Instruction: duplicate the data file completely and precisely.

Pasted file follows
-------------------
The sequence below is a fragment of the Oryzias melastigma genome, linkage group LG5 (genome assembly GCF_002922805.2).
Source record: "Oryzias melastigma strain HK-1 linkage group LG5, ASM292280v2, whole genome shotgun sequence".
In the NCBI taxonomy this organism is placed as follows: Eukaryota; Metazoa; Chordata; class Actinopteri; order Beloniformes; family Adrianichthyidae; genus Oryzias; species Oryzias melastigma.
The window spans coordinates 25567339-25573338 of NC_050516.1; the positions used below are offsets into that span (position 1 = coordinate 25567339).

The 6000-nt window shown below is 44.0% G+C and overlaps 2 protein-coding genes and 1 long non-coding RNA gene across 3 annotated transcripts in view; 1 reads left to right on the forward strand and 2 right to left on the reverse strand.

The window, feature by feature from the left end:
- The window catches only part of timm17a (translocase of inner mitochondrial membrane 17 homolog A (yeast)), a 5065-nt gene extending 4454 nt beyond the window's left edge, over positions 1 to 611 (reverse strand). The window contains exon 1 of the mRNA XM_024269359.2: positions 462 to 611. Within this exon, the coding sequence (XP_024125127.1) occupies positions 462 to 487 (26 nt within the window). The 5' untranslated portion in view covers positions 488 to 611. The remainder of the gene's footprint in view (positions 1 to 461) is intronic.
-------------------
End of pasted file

The sequence below is a fragment of the Oryzias melastigma genome, linkage group LG5 (genome assembly GCF_002922805.2).
Source record: "Oryzias melastigma strain HK-1 linkage group LG5, ASM292280v2, whole genome shotgun sequence".
In the NCBI taxonomy this organism is placed as follows: Eukaryota; Metazoa; Chordata; class Actinopteri; order Beloniformes; family Adrianichthyidae; genus Oryzias; species Oryzias melastigma.
The window spans coordinates 25567339-25573338 of NC_050516.1; the positions used below are offsets into that span (position 1 = coordinate 25567339).

The 6000-nt window shown below is 44.0% G+C and overlaps 2 protein-coding genes and 1 long non-coding RNA gene across 3 annotated transcripts in view; 1 reads left to right on the forward strand and 2 right to left on the reverse strand.

The window, feature by feature from the left end:
- The window catches only part of timm17a (translocase of inner mitochondrial membrane 17 homolog A (yeast)), a 5065-nt gene extending 4454 nt beyond the window's left edge, over positions 1 to 611 (reverse strand). The window contains exon 1 of the mRNA XM_024269359.2: positions 462 to 611. Within this exon, the coding sequence (XP_024125127.1) occupies positions 462 to 487 (26 nt within the window). The 5' untranslated portion in view covers positions 488 to 611. The remainder of the gene's footprint in view (positions 1 to 461) is intronic.